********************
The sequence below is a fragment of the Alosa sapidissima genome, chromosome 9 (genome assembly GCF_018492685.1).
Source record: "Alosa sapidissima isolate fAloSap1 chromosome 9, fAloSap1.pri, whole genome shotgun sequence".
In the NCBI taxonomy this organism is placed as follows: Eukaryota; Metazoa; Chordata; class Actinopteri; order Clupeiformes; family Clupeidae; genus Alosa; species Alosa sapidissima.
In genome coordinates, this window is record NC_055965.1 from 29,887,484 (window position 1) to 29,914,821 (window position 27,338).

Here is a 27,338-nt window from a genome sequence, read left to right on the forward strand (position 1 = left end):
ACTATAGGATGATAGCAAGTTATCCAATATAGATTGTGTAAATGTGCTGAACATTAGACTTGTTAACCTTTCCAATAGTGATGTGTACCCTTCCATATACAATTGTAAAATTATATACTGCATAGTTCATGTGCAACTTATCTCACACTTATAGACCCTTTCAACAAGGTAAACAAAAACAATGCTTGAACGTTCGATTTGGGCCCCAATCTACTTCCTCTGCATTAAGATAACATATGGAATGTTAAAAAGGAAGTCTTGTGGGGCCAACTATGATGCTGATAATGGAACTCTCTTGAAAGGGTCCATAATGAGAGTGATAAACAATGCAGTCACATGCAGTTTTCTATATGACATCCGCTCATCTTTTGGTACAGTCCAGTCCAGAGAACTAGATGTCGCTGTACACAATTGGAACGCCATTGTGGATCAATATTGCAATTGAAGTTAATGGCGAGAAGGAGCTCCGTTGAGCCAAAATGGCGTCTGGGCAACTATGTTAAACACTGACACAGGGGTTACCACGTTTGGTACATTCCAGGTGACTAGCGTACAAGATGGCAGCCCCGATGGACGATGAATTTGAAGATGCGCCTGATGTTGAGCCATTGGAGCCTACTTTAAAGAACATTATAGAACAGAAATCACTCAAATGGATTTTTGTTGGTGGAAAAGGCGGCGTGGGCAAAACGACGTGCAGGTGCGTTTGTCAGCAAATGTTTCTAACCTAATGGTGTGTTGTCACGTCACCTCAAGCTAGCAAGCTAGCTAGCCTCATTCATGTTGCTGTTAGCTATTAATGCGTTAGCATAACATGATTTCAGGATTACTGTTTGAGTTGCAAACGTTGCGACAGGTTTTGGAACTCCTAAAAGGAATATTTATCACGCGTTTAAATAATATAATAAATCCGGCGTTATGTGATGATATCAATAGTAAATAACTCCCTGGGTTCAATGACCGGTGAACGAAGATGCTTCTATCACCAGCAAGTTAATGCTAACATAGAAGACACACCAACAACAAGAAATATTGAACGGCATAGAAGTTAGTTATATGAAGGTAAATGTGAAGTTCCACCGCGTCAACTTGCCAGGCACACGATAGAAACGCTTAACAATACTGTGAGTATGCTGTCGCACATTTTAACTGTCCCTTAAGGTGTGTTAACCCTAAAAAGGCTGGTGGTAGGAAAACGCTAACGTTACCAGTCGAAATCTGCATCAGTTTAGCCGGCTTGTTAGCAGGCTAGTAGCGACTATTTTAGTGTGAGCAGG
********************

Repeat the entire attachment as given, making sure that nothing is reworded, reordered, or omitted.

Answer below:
The sequence below is a fragment of the Alosa sapidissima genome, chromosome 9 (genome assembly GCF_018492685.1).
Source record: "Alosa sapidissima isolate fAloSap1 chromosome 9, fAloSap1.pri, whole genome shotgun sequence".
In the NCBI taxonomy this organism is placed as follows: Eukaryota; Metazoa; Chordata; class Actinopteri; order Clupeiformes; family Clupeidae; genus Alosa; species Alosa sapidissima.
In genome coordinates, this window is record NC_055965.1 from 29,887,484 (window position 1) to 29,914,821 (window position 27,338).

Here is a 27,338-nt window from a genome sequence, read left to right on the forward strand (position 1 = left end):
ACTATAGGATGATAGCAAGTTATCCAATATAGATTGTGTAAATGTGCTGAACATTAGACTTGTTAACCTTTCCAATAGTGATGTGTACCCTTCCATATACAATTGTAAAATTATATACTGCATAGTTCATGTGCAACTTATCTCACACTTATAGACCCTTTCAACAAGGTAAACAAAAACAATGCTTGAACGTTCGATTTGGGCCCCAATCTACTTCCTCTGCATTAAGATAACATATGGAATGTTAAAAAGGAAGTCTTGTGGGGCCAACTATGATGCTGATAATGGAACTCTCTTGAAAGGGTCCATAATGAGAGTGATAAACAATGCAGTCACATGCAGTTTTCTATATGACATCCGCTCATCTTTTGGTACAGTCCAGTCCAGAGAACTAGATGTCGCTGTACACAATTGGAACGCCATTGTGGATCAATATTGCAATTGAAGTTAATGGCGAGAAGGAGCTCCGTTGAGCCAAAATGGCGTCTGGGCAACTATGTTAAACACTGACACAGGGGTTACCACGTTTGGTACATTCCAGGTGACTAGCGTACAAGATGGCAGCCCCGATGGACGATGAATTTGAAGATGCGCCTGATGTTGAGCCATTGGAGCCTACTTTAAAGAACATTATAGAACAGAAATCACTCAAATGGATTTTTGTTGGTGGAAAAGGCGGCGTGGGCAAAACGACGTGCAGGTGCGTTTGTCAGCAAATGTTTCTAACCTAATGGTGTGTTGTCACGTCACCTCAAGCTAGCAAGCTAGCTAGCCTCATTCATGTTGCTGTTAGCTATTAATGCGTTAGCATAACATGATTTCAGGATTACTGTTTGAGTTGCAAACGTTGCGACAGGTTTTGGAACTCCTAAAAGGAATATTTATCACGCGTTTAAATAATATAATAAATCCGGCGTTATGTGATGATATCAATAGTAAATAACTCCCTGGGTTCAATGACCGGTGAACGAAGATGCTTCTATCACCAGCAAGTTAATGCTAACATAGAAGACACACCAACAACAAGAAATATTGAACGGCATAGAAGTTAGTTATATGAAGGTAAATGTGAAGTTCCACCGCGTCAACTTGCCAGGCACACGATAGAAACGCTTAACAATACTGTGAGTATGCTGTCGCACATTTTAACTGTCCCTTAAGGTGTGTTAACCCTAAAAAGGCTGGTGGTAGGAAAACGCTAACGTTACCAGTCGAAATCTGCATCAGTTTAGCCGGCTTGTTAGCAGGCTAGTAGCGACTATTTTAGTGTGAGCAGG